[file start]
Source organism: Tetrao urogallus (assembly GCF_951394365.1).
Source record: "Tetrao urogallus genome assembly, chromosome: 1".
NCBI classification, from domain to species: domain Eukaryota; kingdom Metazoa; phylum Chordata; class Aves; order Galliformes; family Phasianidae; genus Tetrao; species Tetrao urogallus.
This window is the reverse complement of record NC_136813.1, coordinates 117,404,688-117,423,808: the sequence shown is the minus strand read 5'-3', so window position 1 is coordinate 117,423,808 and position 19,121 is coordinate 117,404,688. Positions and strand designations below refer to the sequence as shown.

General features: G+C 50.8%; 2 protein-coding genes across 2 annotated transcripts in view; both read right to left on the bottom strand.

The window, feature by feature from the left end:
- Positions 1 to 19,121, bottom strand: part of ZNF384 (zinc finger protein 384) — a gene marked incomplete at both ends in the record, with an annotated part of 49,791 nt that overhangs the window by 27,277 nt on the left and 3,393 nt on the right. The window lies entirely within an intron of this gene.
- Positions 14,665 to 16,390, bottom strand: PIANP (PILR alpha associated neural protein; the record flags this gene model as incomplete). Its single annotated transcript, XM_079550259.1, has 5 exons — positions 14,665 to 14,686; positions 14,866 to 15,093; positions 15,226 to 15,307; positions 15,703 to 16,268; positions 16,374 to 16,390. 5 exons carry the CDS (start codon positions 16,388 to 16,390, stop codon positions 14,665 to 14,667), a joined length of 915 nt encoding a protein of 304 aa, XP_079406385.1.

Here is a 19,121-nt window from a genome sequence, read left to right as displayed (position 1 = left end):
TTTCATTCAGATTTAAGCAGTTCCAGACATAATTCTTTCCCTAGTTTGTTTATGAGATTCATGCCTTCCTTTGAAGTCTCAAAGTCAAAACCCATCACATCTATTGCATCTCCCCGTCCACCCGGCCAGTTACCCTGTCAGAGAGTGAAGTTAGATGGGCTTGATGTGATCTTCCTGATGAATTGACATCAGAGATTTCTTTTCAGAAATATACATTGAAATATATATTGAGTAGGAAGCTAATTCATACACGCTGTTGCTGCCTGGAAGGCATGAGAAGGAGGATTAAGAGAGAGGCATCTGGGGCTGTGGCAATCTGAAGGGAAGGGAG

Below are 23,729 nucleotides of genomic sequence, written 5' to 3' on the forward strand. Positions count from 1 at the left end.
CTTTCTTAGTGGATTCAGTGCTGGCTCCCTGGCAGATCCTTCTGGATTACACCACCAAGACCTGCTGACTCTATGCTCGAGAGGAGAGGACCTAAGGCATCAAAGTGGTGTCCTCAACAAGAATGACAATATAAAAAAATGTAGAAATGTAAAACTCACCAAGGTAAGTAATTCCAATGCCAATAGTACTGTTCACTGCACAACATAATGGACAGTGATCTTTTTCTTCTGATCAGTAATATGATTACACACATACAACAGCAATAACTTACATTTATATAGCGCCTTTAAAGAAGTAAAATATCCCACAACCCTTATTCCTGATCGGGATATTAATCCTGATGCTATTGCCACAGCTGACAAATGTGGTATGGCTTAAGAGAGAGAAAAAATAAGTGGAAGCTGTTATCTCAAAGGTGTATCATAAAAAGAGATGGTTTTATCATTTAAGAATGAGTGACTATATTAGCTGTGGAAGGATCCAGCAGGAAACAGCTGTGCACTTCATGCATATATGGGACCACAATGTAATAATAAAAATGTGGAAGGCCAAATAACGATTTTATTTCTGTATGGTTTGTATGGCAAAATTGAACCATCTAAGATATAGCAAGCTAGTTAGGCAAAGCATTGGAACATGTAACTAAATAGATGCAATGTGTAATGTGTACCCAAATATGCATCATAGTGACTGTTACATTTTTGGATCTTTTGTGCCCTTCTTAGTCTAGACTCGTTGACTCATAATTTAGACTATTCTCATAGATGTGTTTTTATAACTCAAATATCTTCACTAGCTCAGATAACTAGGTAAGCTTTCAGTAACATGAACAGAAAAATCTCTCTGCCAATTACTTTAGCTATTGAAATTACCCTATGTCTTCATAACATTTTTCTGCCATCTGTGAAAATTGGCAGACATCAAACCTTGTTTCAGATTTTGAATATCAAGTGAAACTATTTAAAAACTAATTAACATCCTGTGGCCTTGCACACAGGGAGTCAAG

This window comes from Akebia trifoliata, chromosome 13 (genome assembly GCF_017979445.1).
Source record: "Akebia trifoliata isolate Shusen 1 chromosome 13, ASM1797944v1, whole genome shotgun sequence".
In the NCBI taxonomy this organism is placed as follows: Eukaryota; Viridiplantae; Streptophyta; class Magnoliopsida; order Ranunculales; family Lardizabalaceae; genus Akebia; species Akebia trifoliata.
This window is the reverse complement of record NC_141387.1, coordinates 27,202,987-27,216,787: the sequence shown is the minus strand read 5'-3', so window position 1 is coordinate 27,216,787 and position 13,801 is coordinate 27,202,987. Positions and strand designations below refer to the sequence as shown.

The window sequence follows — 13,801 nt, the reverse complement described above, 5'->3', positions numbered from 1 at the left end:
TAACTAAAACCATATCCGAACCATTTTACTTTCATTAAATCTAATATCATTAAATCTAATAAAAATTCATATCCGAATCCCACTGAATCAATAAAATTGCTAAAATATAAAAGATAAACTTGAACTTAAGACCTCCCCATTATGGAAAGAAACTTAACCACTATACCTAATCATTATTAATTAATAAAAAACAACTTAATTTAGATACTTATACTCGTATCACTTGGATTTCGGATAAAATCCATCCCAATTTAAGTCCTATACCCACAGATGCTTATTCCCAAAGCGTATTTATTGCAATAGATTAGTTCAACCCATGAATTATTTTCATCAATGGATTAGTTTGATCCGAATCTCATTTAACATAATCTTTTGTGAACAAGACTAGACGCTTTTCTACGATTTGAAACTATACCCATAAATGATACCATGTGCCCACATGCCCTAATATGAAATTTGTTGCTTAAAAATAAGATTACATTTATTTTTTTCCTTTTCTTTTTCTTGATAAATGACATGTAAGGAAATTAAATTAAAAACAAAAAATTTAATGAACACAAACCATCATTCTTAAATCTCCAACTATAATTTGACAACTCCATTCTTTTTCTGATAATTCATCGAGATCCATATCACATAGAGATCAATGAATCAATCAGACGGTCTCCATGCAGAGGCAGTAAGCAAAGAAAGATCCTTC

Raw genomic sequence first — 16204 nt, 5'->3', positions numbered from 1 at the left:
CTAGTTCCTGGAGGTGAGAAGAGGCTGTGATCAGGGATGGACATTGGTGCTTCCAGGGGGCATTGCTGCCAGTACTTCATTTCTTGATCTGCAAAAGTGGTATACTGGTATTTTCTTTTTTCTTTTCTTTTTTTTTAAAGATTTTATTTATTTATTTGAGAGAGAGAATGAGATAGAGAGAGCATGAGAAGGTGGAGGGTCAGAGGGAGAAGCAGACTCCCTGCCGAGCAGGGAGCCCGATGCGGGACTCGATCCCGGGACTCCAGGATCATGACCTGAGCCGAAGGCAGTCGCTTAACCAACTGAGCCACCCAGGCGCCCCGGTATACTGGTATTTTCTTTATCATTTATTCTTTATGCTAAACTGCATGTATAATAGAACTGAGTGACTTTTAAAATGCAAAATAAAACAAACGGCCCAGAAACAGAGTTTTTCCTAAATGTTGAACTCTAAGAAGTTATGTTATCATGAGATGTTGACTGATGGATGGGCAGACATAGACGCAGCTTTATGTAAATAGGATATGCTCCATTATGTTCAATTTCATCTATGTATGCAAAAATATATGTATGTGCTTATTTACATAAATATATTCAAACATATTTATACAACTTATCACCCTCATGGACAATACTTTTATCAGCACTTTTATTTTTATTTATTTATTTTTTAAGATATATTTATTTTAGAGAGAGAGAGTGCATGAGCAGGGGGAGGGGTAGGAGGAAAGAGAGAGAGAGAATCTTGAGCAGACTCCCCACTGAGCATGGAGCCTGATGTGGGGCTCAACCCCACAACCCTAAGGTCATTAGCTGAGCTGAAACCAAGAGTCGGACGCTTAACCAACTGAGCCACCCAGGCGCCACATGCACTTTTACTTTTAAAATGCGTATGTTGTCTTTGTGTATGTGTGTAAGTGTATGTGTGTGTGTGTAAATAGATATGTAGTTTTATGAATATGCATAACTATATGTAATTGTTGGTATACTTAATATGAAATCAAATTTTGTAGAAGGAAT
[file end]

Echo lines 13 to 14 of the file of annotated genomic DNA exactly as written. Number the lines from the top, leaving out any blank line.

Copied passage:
This window comes from Akebia trifoliata, chromosome 13 (genome assembly GCF_017979445.1).
Source record: "Akebia trifoliata isolate Shusen 1 chromosome 13, ASM1797944v1, whole genome shotgun sequence".